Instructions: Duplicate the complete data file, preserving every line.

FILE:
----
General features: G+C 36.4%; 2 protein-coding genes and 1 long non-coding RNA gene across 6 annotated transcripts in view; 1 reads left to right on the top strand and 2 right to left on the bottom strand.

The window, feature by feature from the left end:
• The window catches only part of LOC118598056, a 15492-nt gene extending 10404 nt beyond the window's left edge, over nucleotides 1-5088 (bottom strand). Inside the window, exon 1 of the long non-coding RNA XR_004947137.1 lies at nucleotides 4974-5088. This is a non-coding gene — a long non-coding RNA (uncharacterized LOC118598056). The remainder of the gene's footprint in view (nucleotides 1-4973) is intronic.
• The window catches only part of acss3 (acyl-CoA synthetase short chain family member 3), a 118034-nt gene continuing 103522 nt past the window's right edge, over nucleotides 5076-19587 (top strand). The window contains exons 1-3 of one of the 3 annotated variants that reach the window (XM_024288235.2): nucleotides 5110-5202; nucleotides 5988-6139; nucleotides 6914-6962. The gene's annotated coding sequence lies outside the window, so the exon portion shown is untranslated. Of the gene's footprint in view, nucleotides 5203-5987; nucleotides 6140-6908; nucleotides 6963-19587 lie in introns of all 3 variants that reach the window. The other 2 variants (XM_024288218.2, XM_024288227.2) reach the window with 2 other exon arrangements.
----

General features: G+C 36.4%; 2 protein-coding genes and 1 long non-coding RNA gene across 6 annotated transcripts in view; 1 reads left to right on the top strand and 2 right to left on the bottom strand.

The window, feature by feature from the left end:
• The window catches only part of LOC118598056, a 15492-nt gene extending 10404 nt beyond the window's left edge, over nucleotides 1-5088 (bottom strand). Inside the window, exon 1 of the long non-coding RNA XR_004947137.1 lies at nucleotides 4974-5088. This is a non-coding gene — a long non-coding RNA (uncharacterized LOC118598056). The remainder of the gene's footprint in view (nucleotides 1-4973) is intronic.
• The window catches only part of acss3 (acyl-CoA synthetase short chain family member 3), a 118034-nt gene continuing 103522 nt past the window's right edge, over nucleotides 5076-19587 (top strand). The window contains exons 1-3 of one of the 3 annotated variants that reach the window (XM_024288235.2): nucleotides 5110-5202; nucleotides 5988-6139; nucleotides 6914-6962. The gene's annotated coding sequence lies outside the window, so the exon portion shown is untranslated. Of the gene's footprint in view, nucleotides 5203-5987; nucleotides 6140-6908; nucleotides 6963-19587 lie in introns of all 3 variants that reach the window. The other 2 variants (XM_024288218.2, XM_024288227.2) reach the window with 2 other exon arrangements.